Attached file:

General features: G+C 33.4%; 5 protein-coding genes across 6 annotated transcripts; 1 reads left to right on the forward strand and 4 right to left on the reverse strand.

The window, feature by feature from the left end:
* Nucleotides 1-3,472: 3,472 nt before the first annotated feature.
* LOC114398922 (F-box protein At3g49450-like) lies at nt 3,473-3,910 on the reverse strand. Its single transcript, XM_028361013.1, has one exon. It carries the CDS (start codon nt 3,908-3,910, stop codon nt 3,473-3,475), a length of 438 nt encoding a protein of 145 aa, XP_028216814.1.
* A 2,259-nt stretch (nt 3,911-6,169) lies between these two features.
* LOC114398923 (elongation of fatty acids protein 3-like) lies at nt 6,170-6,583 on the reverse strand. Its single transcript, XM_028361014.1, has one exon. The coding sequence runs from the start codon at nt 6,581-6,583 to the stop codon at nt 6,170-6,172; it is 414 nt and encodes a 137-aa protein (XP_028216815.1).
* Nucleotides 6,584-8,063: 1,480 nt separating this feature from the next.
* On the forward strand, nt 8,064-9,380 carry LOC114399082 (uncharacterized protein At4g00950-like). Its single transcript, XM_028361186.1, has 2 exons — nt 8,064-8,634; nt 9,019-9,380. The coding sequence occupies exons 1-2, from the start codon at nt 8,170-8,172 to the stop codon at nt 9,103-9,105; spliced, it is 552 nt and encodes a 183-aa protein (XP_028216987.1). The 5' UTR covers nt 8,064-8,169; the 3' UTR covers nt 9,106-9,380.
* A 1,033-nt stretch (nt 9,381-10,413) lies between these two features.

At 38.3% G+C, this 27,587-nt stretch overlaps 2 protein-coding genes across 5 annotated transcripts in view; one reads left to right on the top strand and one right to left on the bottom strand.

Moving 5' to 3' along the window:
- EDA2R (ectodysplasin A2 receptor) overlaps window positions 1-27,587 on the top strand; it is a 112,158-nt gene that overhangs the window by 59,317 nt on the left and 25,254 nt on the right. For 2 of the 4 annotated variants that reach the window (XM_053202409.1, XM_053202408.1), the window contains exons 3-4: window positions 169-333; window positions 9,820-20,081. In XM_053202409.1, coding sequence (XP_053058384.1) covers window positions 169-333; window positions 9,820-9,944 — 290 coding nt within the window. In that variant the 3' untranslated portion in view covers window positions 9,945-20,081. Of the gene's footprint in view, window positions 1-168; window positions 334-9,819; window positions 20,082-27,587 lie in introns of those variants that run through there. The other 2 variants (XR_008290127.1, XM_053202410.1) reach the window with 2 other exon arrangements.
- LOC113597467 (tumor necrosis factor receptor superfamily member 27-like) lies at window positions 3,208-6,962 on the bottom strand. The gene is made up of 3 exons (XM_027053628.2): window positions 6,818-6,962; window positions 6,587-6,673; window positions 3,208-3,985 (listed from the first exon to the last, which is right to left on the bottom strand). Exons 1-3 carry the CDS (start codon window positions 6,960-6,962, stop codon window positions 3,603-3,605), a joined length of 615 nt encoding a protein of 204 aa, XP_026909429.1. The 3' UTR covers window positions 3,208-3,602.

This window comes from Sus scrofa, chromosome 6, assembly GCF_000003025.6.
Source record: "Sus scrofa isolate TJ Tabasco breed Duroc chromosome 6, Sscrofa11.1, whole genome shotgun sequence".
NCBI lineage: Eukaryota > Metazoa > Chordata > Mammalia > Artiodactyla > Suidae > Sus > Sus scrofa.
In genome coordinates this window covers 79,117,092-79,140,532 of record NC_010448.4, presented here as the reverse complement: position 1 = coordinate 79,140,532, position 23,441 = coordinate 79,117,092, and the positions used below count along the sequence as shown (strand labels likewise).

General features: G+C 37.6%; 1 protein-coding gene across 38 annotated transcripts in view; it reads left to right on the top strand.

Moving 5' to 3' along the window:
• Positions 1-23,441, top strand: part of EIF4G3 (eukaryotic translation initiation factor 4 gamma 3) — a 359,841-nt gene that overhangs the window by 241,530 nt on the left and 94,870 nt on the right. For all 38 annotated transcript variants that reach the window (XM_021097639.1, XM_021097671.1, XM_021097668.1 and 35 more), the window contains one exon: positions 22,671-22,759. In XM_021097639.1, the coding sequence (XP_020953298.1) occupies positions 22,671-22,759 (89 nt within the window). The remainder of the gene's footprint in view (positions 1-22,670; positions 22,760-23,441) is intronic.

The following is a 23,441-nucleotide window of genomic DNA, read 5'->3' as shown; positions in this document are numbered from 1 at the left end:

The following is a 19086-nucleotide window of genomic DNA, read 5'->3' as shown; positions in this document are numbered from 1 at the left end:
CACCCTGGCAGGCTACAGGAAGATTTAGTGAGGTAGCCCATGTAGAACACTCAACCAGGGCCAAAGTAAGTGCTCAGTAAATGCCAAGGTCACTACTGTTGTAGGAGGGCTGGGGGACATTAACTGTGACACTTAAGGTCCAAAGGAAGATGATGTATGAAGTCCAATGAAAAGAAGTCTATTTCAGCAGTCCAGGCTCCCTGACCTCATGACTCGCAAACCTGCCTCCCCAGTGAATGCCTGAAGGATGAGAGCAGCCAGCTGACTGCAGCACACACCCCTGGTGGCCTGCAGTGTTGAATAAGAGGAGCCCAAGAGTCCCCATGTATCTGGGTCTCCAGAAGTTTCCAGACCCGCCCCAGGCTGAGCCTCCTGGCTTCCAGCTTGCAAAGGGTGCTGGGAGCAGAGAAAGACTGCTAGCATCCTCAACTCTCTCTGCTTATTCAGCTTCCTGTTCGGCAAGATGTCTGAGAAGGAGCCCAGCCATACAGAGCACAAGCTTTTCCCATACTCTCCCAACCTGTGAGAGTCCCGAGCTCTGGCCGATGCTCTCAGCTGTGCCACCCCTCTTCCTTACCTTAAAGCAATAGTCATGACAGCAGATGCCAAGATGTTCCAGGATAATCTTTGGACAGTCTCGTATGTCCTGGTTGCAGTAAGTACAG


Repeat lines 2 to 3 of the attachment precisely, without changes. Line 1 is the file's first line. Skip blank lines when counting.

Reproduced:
The window, feature by feature from the left end:
* Nucleotides 1-3,472: 3,472 nt before the first annotated feature.